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RE: Limited complexity requirement?

From: Dan Connolly <connolly@w3.org>
Date: Thu, 15 Jul 2004 15:06:34 -0500
To: Jim Hendler <hendler@cs.umd.edu>
Cc: Rob Shearer <Rob.Shearer@networkinference.com>, public-rdf-dawg@w3.org
Message-Id: <1089921994.3255.10.camel@jammer.dm93.org>

On Thu, 2004-07-15 at 13:30, Jim Hendler wrote:
> I assume Dan that you were aiming for easy to implement as the main 
> point

actually, no. I think the main point is...

"the less powerful the language, the more you can do with the data
stored in that language . If you write it in a simple declarative from,
anyone can write a program to analyze it in many ways."

It's sorta subtle. The reason HTML is better for the web than
TeX isn't that it's easier to parse/implement; it's that it's
more reusable accross devices, etc.

>  (i.e. implementational complexity over computational 
> complexity) and particularly easy to evaluate whether the system did 
> the right thing?  I'm still okay with your wording (again, assuming 
> we drop the last sentence) but wanted to be clear you mean the 
> complexity of languge implementation over the complexity of the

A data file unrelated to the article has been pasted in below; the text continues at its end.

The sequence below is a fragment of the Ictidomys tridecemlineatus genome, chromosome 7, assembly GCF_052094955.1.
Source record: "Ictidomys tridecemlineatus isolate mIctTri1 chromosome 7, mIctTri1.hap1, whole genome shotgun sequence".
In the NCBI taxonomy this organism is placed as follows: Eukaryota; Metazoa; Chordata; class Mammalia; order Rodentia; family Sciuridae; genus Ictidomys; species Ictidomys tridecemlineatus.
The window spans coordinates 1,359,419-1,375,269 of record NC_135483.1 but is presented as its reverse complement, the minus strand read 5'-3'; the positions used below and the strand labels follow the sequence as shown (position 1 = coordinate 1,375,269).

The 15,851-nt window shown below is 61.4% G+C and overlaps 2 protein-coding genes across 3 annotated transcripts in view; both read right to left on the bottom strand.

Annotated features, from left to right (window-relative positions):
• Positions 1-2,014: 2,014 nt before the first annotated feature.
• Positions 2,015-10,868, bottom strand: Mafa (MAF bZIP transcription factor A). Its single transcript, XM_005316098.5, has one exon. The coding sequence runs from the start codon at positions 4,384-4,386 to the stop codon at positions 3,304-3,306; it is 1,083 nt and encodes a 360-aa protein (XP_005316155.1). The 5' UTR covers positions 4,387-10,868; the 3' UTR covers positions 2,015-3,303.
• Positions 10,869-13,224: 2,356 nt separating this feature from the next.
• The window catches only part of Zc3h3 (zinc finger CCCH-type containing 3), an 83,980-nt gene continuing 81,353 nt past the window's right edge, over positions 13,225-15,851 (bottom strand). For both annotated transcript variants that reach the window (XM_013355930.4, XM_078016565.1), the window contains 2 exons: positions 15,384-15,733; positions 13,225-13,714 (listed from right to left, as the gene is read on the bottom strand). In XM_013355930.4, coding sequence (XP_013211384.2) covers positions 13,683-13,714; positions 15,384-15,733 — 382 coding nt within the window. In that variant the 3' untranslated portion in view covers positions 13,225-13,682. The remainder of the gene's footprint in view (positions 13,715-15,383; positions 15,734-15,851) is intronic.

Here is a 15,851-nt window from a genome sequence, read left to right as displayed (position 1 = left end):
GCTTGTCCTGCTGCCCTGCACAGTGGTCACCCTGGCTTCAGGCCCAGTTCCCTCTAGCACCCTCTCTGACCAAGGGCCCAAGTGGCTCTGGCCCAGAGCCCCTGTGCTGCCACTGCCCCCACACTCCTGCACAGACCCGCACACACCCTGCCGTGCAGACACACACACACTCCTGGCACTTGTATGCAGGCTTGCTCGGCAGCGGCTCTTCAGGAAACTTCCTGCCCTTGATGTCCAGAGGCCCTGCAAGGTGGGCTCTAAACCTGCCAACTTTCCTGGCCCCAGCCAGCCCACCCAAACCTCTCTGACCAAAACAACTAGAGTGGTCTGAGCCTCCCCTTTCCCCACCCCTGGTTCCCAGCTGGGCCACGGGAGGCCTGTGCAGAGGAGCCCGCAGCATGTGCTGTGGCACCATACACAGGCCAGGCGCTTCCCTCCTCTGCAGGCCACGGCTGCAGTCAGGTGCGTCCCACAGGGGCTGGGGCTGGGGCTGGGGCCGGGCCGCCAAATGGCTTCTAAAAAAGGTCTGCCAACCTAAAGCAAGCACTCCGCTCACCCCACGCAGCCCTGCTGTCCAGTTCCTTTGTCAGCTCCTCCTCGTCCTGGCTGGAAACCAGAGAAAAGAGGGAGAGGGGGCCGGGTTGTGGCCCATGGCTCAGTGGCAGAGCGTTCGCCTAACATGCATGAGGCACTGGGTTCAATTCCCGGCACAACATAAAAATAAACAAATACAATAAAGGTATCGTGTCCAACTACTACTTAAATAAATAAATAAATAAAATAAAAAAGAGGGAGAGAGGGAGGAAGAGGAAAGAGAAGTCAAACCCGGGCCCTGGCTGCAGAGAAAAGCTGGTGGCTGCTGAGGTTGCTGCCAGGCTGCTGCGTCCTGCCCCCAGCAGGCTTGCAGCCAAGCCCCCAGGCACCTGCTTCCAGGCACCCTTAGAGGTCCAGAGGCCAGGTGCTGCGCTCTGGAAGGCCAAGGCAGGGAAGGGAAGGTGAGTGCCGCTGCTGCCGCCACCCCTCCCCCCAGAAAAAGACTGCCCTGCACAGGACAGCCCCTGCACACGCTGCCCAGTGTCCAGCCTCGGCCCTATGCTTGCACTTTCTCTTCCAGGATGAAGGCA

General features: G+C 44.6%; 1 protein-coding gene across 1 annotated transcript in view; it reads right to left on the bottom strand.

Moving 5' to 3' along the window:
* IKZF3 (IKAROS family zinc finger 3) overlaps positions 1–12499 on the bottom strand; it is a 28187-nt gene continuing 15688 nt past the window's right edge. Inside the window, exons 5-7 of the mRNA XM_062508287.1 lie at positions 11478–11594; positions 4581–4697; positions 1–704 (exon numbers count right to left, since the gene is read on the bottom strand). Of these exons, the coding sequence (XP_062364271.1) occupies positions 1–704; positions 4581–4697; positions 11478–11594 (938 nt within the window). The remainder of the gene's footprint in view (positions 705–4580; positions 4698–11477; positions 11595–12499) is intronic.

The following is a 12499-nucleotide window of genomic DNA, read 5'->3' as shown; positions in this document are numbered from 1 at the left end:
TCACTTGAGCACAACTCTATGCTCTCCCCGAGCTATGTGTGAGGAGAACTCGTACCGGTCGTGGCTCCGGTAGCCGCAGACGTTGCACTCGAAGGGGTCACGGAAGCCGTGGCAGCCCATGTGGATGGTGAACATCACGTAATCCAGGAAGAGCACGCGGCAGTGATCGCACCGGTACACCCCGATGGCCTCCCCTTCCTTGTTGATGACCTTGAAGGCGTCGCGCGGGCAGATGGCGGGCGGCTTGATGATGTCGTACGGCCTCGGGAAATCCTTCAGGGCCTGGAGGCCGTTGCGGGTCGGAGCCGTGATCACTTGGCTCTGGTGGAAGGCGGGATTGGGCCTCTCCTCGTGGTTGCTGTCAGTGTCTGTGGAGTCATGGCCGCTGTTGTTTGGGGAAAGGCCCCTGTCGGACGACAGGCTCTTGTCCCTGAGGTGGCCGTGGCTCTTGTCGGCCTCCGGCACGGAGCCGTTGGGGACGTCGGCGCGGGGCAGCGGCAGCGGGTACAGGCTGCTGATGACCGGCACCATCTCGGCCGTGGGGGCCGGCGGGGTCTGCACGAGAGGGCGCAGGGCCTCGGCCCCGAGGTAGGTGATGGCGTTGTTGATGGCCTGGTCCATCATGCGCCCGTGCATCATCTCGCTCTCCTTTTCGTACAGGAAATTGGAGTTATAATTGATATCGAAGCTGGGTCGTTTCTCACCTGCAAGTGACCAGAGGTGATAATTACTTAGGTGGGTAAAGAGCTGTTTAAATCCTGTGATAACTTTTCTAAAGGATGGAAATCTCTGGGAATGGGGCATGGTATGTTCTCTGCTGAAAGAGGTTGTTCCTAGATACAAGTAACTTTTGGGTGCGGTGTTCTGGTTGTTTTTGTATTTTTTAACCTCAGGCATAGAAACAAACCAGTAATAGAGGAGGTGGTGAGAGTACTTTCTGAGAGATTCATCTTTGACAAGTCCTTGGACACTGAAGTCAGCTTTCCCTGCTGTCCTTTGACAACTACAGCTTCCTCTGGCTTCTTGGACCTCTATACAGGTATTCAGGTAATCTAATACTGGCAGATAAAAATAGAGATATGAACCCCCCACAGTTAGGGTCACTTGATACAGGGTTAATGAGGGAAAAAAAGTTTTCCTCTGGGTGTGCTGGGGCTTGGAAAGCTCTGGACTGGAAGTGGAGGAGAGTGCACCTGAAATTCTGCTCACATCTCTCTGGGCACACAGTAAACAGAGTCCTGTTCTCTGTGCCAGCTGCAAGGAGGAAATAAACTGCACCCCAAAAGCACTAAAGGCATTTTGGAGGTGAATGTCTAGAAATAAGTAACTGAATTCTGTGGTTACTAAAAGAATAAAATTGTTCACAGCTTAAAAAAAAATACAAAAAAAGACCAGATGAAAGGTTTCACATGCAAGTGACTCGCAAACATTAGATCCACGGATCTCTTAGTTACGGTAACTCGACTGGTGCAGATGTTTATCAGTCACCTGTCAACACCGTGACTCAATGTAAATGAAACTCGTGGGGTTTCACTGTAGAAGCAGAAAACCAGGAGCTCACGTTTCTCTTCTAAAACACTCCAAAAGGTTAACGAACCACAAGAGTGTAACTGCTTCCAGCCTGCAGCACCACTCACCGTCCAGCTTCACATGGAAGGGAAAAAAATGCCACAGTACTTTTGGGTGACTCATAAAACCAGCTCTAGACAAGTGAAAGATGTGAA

> computation allowed -- i.e. relational databases are limited in 
> expressivity to keep things polynmial in most cases, even though SQL 
> is a bear to implement in full, in part because of this.  We would 
> aim for the opposite - ease in design and implementation, as opposed 
> to guarantee of efficient computation (which, given the expressivity 
> of RDF we provably could not gaurantee without putting new 
> restrictions on the RDF graphs)

The "expressivity" of RDF is totally separate from query evaluation.
Inference and query are separate in the design we're persuing.
The complexity I'm talking about is the complexity of the algorithm
that computes the results from a query and an input graph.

Dan Connolly, W3C http://www.w3.org/People/Connolly/
Received on Thursday, 15 July 2004 16:06:57 UTC

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